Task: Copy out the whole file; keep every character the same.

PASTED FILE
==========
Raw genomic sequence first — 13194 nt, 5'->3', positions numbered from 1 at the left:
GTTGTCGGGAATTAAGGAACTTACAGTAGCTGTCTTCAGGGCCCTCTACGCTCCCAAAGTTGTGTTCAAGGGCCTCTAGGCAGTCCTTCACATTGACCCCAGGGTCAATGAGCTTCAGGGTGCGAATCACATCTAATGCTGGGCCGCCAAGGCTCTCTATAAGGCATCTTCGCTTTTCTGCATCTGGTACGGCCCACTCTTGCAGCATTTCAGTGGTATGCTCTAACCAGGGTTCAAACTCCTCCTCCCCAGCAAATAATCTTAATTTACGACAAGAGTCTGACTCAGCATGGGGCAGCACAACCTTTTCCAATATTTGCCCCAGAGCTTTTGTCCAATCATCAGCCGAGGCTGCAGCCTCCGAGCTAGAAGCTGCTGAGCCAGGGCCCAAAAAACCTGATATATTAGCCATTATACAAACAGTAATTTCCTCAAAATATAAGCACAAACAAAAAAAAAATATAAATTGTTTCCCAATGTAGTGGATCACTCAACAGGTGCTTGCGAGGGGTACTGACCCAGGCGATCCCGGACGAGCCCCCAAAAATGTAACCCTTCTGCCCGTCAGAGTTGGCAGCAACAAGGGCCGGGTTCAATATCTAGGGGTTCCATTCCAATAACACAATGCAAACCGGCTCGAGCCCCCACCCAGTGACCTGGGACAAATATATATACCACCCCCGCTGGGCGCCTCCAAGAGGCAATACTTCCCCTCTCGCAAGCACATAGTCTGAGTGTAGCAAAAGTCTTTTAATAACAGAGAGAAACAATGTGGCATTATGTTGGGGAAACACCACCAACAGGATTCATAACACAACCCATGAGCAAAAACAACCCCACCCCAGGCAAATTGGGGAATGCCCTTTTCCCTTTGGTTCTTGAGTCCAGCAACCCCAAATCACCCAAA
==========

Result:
Raw genomic sequence first — 13194 nt, 5'->3', positions numbered from 1 at the left:
GTTGTCGGGAATTAAGGAACTTACAGTAGCTGTCTTCAGGGCCCTCTACGCTCCCAAAGTTGTGTTCAAGGGCCTCTAGGCAGTCCTTCACATTGACCCCAGGGTCAATGAGCTTCAGGGTGCGAATCACATCTAATGCTGGGCCGCCAAGGCTCTCTATAAGGCATCTTCGCTTTTCTGCATCTGGTACGGCCCACTCTTGCAGCATTTCAGTGGTATGCTCTAACCAGGGTTCAAACTCCTCCTCCCCAGCAAATAATCTTAATTTACGACAAGAGTCTGACTCAGCATGGGGCAGCACAACCTTTTCCAATATTTGCCCCAGAGCTTTTGTCCAATCATCAGCCGAGGCTGCAGCCTCCGAGCTAGAAGCTGCTGAGCCAGGGCCCAAAAAACCTGATATATTAGCCATTATACAAACAGTAATTTCCTCAAAATATAAGCACAAACAAAAAAAAAATATAAATTGTTTCCCAATGTAGTGGATCACTCAACAGGTGCTTGCGAGGGGTACTGACCCAGGCGATCCCGGACGAGCCCCCAAAAATGTAACCCTTCTGCCCGTCAGAGTTGGCAGCAACAAGGGCCGGGTTCAATATCTAGGGGTTCCATTCCAATAACACAATGCAAACCGGCTCGAGCCCCCACCCAGTGACCTGGGACAAATATATATACCACCCCCGCTGGGCGCCTCCAAGAGGCAATACTTCCCCTCTCGCAAGCACATAGTCTGAGTGTAGCAAAAGTCTTTTAATAACAGAGAGAAACAATGTGGCATTATGTTGGGGAAACACCACCAACAGGATTCATAACACAACCCATGAGCAAAAACAACCCCACCCCAGGCAAATTGGGGAATGCCCTTTTCCCTTTGGTTCTTGAGTCCAGCAACCCCAAATCACCCAAA